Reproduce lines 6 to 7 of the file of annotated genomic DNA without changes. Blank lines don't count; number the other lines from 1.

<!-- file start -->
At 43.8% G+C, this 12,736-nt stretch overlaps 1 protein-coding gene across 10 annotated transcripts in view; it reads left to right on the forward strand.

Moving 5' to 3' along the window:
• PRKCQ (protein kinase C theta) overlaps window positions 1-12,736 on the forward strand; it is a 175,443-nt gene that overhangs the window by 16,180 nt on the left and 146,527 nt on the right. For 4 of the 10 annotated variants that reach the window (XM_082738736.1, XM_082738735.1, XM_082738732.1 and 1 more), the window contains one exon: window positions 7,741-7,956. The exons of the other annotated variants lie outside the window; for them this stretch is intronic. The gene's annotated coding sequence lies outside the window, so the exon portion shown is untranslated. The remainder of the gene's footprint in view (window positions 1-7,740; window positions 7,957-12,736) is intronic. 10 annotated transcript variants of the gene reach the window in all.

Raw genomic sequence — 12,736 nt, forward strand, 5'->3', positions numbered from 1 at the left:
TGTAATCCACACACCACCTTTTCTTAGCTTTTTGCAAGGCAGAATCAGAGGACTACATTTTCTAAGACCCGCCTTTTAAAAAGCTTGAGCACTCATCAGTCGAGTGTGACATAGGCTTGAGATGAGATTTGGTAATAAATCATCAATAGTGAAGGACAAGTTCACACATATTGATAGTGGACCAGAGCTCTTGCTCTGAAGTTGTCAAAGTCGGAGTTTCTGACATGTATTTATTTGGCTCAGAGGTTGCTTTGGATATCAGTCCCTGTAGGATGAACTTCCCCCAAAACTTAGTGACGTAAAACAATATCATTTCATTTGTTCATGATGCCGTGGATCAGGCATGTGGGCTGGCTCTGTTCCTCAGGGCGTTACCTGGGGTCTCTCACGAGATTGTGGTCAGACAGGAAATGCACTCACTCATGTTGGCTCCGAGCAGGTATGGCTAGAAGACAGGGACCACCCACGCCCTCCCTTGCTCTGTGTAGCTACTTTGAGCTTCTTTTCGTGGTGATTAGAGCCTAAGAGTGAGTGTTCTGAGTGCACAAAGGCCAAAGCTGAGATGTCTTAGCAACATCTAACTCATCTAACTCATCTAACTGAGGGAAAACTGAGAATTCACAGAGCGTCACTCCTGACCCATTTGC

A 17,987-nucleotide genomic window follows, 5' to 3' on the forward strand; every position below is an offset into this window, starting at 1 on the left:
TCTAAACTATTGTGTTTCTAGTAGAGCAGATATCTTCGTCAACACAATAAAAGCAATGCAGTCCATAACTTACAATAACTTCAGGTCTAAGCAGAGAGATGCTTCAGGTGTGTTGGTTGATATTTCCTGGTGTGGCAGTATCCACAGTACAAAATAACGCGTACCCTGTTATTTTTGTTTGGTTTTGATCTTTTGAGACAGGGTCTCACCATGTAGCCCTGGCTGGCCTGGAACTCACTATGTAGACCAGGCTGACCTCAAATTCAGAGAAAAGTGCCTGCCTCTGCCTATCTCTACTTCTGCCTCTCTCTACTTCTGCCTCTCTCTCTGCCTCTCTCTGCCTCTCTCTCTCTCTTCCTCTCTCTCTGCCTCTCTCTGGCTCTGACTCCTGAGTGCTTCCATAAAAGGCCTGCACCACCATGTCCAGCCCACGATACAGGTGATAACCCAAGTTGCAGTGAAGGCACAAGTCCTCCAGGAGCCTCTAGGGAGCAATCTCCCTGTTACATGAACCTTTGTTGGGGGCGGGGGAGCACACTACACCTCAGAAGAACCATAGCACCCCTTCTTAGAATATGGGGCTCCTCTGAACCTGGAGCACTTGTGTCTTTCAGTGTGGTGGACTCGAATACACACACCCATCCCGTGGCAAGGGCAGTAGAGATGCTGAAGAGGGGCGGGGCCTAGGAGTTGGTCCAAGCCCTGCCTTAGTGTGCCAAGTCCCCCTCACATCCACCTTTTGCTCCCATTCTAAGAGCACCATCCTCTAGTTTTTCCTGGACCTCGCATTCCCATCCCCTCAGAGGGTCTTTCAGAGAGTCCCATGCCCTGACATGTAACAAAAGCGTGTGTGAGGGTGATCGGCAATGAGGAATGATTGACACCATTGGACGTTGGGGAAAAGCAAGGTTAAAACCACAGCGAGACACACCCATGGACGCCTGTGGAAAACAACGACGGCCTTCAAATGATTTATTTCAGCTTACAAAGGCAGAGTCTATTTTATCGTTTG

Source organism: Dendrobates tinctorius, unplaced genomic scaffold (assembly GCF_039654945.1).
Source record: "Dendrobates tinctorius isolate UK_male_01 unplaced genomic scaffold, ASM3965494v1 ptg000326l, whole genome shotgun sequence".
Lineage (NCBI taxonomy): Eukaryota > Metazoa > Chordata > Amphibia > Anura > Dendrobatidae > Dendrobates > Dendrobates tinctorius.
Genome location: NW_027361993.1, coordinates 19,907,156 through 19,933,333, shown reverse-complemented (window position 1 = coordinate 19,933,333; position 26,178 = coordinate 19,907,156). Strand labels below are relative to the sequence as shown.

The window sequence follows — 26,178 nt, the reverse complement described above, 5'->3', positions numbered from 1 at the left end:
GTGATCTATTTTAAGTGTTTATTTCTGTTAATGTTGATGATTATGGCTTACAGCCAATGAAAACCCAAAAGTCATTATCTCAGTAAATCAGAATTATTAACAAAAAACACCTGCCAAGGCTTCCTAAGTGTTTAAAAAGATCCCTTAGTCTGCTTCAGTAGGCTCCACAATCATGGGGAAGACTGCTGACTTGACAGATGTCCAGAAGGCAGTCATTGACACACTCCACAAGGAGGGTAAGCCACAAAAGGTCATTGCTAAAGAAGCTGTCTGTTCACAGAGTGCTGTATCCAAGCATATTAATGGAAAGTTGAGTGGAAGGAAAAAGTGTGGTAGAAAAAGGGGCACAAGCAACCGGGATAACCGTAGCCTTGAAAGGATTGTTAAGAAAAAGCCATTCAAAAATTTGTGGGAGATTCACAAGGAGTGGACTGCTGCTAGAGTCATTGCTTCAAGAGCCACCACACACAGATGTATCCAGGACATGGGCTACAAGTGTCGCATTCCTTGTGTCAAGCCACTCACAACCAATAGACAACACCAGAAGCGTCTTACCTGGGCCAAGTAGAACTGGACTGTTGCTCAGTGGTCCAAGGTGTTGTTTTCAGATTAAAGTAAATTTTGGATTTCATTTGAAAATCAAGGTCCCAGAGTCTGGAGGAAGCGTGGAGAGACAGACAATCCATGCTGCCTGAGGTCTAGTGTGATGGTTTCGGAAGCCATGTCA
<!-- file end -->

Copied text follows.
A 17,987-nucleotide genomic window follows, 5' to 3' on the forward strand; every position below is an offset into this window, starting at 1 on the left:
TCTAAACTATTGTGTTTCTAGTAGAGCAGATATCTTCGTCAACACAATAAAAGCAATGCAGTCCATAACTTACAATAACTTCAGGTCTAAGCAGAGAGATGCTTCAGGTGTGTTGGTTGATATTTCCTGGTGTGGCAGTATCCACAGTACAAAATAACGCGTACCCTGTTATTTTTGTTTGGTTTTGATCTTTTGAGACAGGGTCTCACCATGTAGCCCTGGCTGGCCTGGAACTCACTATGTAGACCAGGCTGACCTCAAATTCAGAGAAAAGTGCCTGCCTCTGCCTATCTCTACTTCTGCCTCTCTCTACTTCTGCCTCTCTCTCTGCCTCTCTCTGCCTCTCTCTCTCTCTTCCTCTCTCTCTGCCTCTCTCTGGCTCTGACTCCTGAGTGCTTCCATAAAAGGCCTGCACCACCATGTCCAGCCCACGATACAGGTGATAACCCAAGTTGCAGTGAAGGCACAAGTCCTCCAGGAGCCTCTAGGGAGCAATCTCCCTGTTACATGAACCTTTGTTGGGGGCGGGGGAGCACACTACACCTCAGAAGAACCATAGCACCCCTTCTTAGAATATGGGGCTCCTCTGAACCTGGAGCACTTGTGTCTTTCAGTGTGGTGGACTCGAATACACACACCCATCCCGTGGCAAGGGCAGTAGAGATGCTGAAGAGGGGCGGGGCCTAGGAGTTGGTCCAAGCCCTGCCTTAGTGTGCCAAGTCCCCCTCACATCCACCTTTTGCTCCCATTCTAAGAGCACCATCCTCTAGTTTTTCCTGGACCTCGCATTCCCATCCCCTCAGAGGGTCTTTCAGAGAGTCCCATGCCCTGACATGTAACAAAAGCGTGTGTGAGGGTGATCGGCAATGAGGAATGATTGACACCATTGGACGTTGGGGAAAAGCAAGGTTAAAACCACAGCGAGACACACCCATGGACGCCTGTGGAAAACAACGACGGCCTTCAAATGATTTATTTCAGCTTACAAAGGCAGAGTCTATTTTATCGTTTG